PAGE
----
No. 7 NAI 2006/39

Memorandum of aspects of the discussion between Eamon de Valera and Malcolm MacDonald by John W. Dulanty1

London, 14 January 1937

Mr. MacDonald said that he would do his best to let us see a draft of any answer he would make in the House of Commons on Tuesday next.2 It could only be a partial answer since the Cabinet would not have reached a decision on our recent legislation until next Wednesday. He hoped that the Cabinet's decision would be that what we had done and were intending to do was not incompatible with full membership of the Commonwealth. In the event of that decision being reached would the President prefer to communicate with the other member states of the Commonwealth on his recent legislation or would he prefer that the United Kingdom Government should send the texts of legislation and intimate at the same time that so far as the relations with the other member states of the Commonwealth were concerned there had been no change? The President said he would like to think about that question but he thought the United Kingdom Government might send the Acts. On the principle that there had been no change it was perhaps hardly necessary for him to communicate with the other member states. Mr. MacDonald said he wanted the whole of the States of the Commonwealth to accept and then he could get ahead with the ports and other questions.

I suggested that if the British Cabinet decide as Mr. MacDonald hoped the discussion on the ports and other questions need not wait until the views of the Dominions had been obtained. With this Mr. MacDonald agreed.

Mr. MacDonald was inclined to think that he should say next Tuesday in the House of Commons that the Irish Free State remained a full member of the British Commonwealth and refer to his conversations with Mr. de Valera in London. The President said that the British could have if they wished good relations. He, Mr. de Valera, would not bother his head for a moment as to any doubt as to that possibility.

The President said that in the matter of Defence care must be taken by the British that they must not look for entry into our ports at any time except on our invitation and with our goodwill. Our attitude as he had already explained was that we would not allow our territory to be used as a base of attack on Britain but we could not be in any war just because Britain was at war. We could only be at war when our interests were jeopardised.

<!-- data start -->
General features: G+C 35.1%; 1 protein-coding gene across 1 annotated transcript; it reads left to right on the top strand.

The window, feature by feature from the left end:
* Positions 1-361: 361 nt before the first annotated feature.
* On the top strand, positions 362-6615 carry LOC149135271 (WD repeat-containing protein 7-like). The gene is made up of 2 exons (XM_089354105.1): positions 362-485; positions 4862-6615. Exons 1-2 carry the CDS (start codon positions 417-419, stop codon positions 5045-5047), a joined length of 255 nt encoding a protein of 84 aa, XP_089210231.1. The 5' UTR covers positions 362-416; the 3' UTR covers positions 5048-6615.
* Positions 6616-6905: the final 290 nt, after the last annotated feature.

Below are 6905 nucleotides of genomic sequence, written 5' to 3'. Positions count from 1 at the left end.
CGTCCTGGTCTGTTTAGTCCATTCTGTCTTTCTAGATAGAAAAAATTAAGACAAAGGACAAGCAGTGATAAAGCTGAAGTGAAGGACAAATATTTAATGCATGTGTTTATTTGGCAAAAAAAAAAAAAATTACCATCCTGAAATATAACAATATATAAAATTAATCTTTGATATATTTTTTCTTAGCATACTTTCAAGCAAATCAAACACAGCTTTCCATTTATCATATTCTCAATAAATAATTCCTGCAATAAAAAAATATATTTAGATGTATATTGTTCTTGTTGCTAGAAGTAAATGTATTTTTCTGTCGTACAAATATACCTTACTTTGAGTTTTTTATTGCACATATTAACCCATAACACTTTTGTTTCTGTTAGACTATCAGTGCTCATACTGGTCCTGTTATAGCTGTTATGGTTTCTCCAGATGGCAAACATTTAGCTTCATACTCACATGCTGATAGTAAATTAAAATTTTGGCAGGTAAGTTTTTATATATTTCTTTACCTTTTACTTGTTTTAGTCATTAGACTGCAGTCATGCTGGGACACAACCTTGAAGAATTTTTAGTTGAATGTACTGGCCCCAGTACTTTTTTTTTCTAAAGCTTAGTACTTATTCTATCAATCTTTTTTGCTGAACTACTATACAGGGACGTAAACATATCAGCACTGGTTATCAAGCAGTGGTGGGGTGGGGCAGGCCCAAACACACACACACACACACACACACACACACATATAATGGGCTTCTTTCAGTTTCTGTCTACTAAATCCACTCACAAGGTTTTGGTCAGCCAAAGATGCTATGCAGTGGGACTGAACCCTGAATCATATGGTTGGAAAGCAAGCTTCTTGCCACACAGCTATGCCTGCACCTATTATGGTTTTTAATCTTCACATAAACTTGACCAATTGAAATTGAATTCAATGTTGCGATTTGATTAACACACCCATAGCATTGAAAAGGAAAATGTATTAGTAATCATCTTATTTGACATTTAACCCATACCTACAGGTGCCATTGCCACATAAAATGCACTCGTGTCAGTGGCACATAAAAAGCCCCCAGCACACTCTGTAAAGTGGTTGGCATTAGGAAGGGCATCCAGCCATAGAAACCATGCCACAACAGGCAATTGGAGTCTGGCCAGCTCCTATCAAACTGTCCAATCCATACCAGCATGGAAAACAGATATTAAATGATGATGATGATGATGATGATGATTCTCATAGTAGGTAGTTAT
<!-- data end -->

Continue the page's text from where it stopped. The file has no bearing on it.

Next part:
Mr. MacDonald agreed and said that General Hertzog and other Prime Ministers had laid it down that their country was only at war when their Parliament so decided.

Mr. MacDonald said that the use of our ports would be absolutely vital to them if they were at war but he quite saw that a proposal that they the British must have our ports when they wanted them would be quite impossible of agreement for us. The President thought that the ports as an example of things being allowed to settle themselves - there was no chance of settlement if the British made the occupation by them of our ports a condition to any agreement.

The President said that Mr. MacDonald would of course have to consider his own answers but he thought that any answer based on statements which the President made in the Dáil would be quite acceptable to us.

Mr. MacDonald again said he would try to let me have the draft answer.

1 This document is a draft of sections of points (27) to (33) of No. 8 below. Although there are similarities between the documents, the differences in wording are such that the inclusion of both texts is warranted.

2 19 January 1937.

Purchase Volumes Online

Purchase Volumes Online



The Royal Irish Academy's Documents on Irish Foreign Policy series has published an eBook of confidential correspondence on the 1921 Anglo-Irish Treaty negotiations.

Free Download

International Counterparts

The international network of Editors of Diplomatic Documents was founded in 1988. Delegations from different parts of the world met for the first time in London in 1989.
Read more ....

Website design and developed by FUSIO